Well, it finally happened. I’ve run out of words. Like most cataclysmic events, it happened suddenly and without warning. At this time last year, I was out and about, being the ubiquitous and …
Well, it finally happened. I’ve run out of words. Like most cataclysmic events, it happened suddenly and without warning. At this time last year, I was out and about, being the ubiquitous and effervescent chatterbox with a dog (aka man about town) that you’ve all come to expect “good, bad, or indifferent” as my mother was fond of saying, wagging a lacquered nail in my face.
But now? It’s as if the past six months have taken their toll and I often find myself silent, a mere shell of the guy who normally (c’mon, you’ve all thought it) “just won’t shut up.”
To be fair, it hasn’t been as sudden or out of left field as I would like to think. The accumulation of not-so-recent events has stealthily crept into my psyche, causing discomfort, tears and some not-so-irrational fears. As my view of the world around us continues to morph under the dark cloud that is COVID-19, each day presents new challenges, and there are times when I’m (for all intents and purposes) struck dumb. Such was the case last Friday when I drove to the firehouse in Monticello, NY in order to observe (and photograph) the memorial tribute to those who lost their lives in the aftermath of the terrorist attacks on the U.S. that occurred on September 11, 2001.
There were a lot of people, (a lot) more than I expected to see. The ceremony itself was somber, of course, but laced with hope for a brighter tomorrow. My experience was a weird one—because of the virus, because of the political climate, because of the reason for being there, but mostly because of the masks. There were firefighters, their families, spectators and scouts, all (thankfully) wearing masks. I recognized people, of course, but not without effort. Were it not for the dog, I might have gone unnoticed, since I was, you know... at a loss for words.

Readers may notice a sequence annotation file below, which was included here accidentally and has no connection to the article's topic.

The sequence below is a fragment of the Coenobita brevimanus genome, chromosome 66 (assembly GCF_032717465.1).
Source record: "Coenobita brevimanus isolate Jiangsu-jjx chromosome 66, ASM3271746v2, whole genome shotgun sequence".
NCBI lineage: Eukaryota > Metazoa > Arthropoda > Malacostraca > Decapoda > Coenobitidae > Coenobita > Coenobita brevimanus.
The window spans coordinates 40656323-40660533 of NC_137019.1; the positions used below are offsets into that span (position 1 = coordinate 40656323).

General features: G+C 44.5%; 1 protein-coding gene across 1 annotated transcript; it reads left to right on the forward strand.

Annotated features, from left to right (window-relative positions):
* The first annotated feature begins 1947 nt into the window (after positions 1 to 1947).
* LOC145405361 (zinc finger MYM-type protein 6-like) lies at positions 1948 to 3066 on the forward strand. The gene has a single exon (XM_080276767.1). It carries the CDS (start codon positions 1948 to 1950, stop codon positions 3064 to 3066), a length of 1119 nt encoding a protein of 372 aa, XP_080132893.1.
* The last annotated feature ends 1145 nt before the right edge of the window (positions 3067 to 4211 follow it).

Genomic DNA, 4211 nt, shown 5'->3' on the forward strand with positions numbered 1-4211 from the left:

“Are you coming tomorrow?” asked Jeffersonville, NY’s Jack Costello the next day in a message, referring to the town’s annual duck race and always-festive hoopla which had been COVID-altered to reflect the times. “I’m not 100-percent sure yet,” I said in response, not wanting to disappoint yet conflicted about my participation. Normally, I’d be strolling around, interacting with the crowd, giving the kids a chance to pet Dharma and darting into the street to snap pictures of the tractor parade which traditionally draws a very large crowd. I went back to Jack’s message.
“I have to be careful because of the virus,” Jack, who turned 80 last week, wrote, “But I’ll be around. I’ll find you. I want to wish Daisy Duck [Wurtsboro’s Mickey Maher] the best and thank her helping us for 14 years! Now she is retiring and off to North Carolina to be near her great-grandkids, her family and the ocean!” Jack wrote.
“Has it really been 14 years?” I asked the dog, who growled in response, reminding me that she’s “not a one-trick pony and can’t count.” Suddenly at a loss for words, I acquiesced. “Okay, I’ll swing by,” I wrote back. “See you then.” It was a gorgeous day and there were a lot of people, yet nothing like the normal throngs that flock to Jeffersonville for what is traditionally an actual jamboree. I saw folks whom I know but remained unwilling to get too close, choosing instead to create a veritable “cone of silence” around myself and the Wonder Dog. I took photos from the sidewalk and eschewed my normal schmoozing, shouting through my mask only to those nearby, which resulted in me feeling more than a little subdued.
Attending another event with even more faces behind masks provided fodder for weird vibes that were (IMHO) all-pervasive and the mood, while hardly somber, was not as festive as in previous years. Even the photos have a “Twilight Zone” tinge that perfectly matches my newly skewed view of the world as I stumble through it, often scratching my head for the right adjectives to describe what I see.
Before you pop the cork and begin celebrating my silence, I feel it’s only fair to warn that it’s likely I’ll find my voice again, sometime after the dust has settled. Sorry, but all good things must come to an end. Meanwhile, I’m still at a loss for words. You’re welcome.